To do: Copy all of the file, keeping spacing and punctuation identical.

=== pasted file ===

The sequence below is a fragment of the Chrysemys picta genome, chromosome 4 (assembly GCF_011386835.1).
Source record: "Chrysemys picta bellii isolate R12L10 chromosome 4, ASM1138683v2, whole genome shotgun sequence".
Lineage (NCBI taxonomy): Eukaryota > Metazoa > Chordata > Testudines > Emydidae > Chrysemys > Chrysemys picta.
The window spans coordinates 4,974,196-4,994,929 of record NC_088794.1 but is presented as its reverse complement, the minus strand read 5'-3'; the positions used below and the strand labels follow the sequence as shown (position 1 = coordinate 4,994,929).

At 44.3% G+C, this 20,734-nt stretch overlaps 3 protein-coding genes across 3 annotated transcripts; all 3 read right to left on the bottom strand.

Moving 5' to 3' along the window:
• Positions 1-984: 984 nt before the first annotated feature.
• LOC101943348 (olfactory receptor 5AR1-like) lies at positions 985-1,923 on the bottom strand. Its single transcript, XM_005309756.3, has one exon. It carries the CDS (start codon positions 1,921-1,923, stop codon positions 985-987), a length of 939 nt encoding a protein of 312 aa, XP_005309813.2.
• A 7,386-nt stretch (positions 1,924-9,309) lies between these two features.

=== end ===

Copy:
The sequence below is a fragment of the Chrysemys picta genome, chromosome 4 (assembly GCF_011386835.1).
Source record: "Chrysemys picta bellii isolate R12L10 chromosome 4, ASM1138683v2, whole genome shotgun sequence".
Lineage (NCBI taxonomy): Eukaryota > Metazoa > Chordata > Testudines > Emydidae > Chrysemys > Chrysemys picta.
The window spans coordinates 4,974,196-4,994,929 of record NC_088794.1 but is presented as its reverse complement, the minus strand read 5'-3'; the positions used below and the strand labels follow the sequence as shown (position 1 = coordinate 4,994,929).

At 44.3% G+C, this 20,734-nt stretch overlaps 3 protein-coding genes across 3 annotated transcripts; all 3 read right to left on the bottom strand.

Moving 5' to 3' along the window:
• Positions 1-984: 984 nt before the first annotated feature.
• LOC101943348 (olfactory receptor 5AR1-like) lies at positions 985-1,923 on the bottom strand. Its single transcript, XM_005309756.3, has one exon. It carries the CDS (start codon positions 1,921-1,923, stop codon positions 985-987), a length of 939 nt encoding a protein of 312 aa, XP_005309813.2.
• A 7,386-nt stretch (positions 1,924-9,309) lies between these two features.